Asutosh Chaudhuri, J.
1. This suit originally was for the possession of 8 annas share in plots Nos. 1 to 6 and for the whole of plot No. 7. The learned Subordinate Judge held that the plaintiff was not entitled to possession of plot No. 7, and the appeal now relates to 8 annas of plots Nos. 1 to 6.
2. These plots of land belonged to one Saber, the father of defendant No. 1. He made a heba of these plots in favour of his widow Sabani Bibi and a foster-son of the name of Kuran. The defence originally was that the heba was executed under the undue influence of Sabani Bibi at a time when the defendant was not present.
3. The learned Munsif held against that contention and after having dealt with the case made by the defendant upon that question he added that the defence was improved at the trial and in the arguments by introducing certain objections. One of these objections was that the gift was invalid on the principle of Musha. He held that the objection was not a purely legal objection but one in which facts had to be found. He appreciated that such a point required to be rejected, specially as no such issue was raised, but unfortunately he dealt with it. The Subordinate Judge held that the doctrine of Musha was not applicable to such lands, because the shares of each of the donees could be ascertained. The donees, as I have said, were the widow and the foster-child.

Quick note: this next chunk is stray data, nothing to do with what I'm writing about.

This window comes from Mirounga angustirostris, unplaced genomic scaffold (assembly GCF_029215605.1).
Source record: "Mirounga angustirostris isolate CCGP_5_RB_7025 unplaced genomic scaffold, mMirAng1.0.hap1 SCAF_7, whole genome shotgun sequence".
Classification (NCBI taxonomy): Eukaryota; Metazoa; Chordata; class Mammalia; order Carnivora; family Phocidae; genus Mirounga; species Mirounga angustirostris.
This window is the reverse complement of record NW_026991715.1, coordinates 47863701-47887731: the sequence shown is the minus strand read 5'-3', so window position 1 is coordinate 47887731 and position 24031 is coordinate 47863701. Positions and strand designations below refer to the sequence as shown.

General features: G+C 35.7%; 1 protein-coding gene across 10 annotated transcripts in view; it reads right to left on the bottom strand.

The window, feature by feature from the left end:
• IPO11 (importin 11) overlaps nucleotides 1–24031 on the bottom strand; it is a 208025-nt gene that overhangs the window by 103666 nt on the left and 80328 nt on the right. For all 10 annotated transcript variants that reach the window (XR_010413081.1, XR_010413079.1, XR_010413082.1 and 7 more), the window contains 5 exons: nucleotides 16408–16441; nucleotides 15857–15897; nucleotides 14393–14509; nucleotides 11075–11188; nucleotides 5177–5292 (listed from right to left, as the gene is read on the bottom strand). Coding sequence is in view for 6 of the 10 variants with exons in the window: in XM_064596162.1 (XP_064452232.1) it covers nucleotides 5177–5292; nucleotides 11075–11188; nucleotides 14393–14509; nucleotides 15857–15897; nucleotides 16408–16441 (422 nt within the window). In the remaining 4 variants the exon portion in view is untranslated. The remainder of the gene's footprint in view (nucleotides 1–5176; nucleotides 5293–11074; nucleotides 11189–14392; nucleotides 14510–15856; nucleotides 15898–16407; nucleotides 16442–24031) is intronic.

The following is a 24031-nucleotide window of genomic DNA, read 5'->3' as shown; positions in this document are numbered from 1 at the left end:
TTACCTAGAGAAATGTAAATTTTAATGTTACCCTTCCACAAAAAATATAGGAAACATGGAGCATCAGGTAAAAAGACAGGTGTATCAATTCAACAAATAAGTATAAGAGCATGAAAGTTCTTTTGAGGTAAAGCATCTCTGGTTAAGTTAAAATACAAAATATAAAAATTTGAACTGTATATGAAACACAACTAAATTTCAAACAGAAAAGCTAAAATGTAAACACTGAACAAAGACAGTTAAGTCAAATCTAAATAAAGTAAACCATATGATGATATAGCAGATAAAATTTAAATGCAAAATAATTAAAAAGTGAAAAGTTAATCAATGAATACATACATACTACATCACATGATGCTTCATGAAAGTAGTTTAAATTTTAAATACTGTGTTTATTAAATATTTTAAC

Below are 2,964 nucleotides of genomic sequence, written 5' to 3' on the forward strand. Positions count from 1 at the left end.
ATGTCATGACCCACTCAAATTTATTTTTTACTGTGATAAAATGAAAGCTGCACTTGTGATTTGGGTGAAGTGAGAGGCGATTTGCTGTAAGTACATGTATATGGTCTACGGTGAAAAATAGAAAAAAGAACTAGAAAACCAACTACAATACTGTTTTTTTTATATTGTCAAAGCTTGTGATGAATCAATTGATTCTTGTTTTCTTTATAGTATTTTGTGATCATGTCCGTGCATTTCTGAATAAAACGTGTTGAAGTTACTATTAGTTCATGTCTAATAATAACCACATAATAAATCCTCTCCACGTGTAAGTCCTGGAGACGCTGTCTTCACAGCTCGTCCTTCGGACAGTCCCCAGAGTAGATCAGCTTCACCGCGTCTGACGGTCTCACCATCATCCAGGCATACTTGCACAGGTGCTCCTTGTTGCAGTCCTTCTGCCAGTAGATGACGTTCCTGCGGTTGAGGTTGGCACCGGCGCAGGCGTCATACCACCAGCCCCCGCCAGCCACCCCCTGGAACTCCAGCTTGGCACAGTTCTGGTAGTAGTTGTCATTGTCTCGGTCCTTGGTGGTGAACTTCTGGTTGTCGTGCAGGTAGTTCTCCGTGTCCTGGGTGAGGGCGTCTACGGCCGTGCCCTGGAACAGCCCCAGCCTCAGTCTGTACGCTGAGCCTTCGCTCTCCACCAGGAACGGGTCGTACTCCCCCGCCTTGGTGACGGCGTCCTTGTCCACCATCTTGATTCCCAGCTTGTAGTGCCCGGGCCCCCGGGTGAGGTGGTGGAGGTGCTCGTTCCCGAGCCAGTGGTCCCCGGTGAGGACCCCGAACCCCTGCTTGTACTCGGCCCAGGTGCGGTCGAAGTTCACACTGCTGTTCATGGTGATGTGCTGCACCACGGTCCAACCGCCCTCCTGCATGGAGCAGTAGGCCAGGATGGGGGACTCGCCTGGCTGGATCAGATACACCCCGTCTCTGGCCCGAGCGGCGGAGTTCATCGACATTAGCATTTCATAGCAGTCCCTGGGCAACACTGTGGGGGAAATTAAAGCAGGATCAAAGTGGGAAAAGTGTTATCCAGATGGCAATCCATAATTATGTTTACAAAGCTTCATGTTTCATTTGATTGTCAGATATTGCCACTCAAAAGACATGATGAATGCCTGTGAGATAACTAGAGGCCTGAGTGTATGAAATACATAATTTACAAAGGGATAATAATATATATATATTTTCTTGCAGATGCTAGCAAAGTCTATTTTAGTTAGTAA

4. There is no question in this case that possession was given to the donees. The foster-child being an infant, the widow acted as the natural guardian. Although there is no distinct finding that there, was appropriation of the rent derived from these lands in equal shares by the mother and the foster-child, yet there is no doubt that the shares are easily ascertainable. The Privy Council has laid down that the doctrine relating to the invalidity of gifts of Musha is wholly unadopted to a progressive state of society and ought to be confined within the strictest rules. The Courts have gone far beyond the strict rules. They have not applied the doctrine in the case of undivided Zemindaries where the proprietor of each share was entitled to collect a definite share of the rents. They have not held it to apply to the case of an undivided house in big commercial towns like Rangoon. Why that rule must be applied to the six plots of land held by the mother and the foster-child. I cannot understand. They are practically jointly interested. I, therefore, agree in holding that when the shares of each of the donees can be ascertained, the doctrine ought not to be held applicable. I ought to add that I think it extremely undesirable for the trial Court to deal with points of this character started without any foundation of facts and without any definite issue being framed. They ought to be rejected and not allowed to be argued. To allow them may be prejudicial to the parties concerned.
5. The appeal is, therefore, dismissed with costs.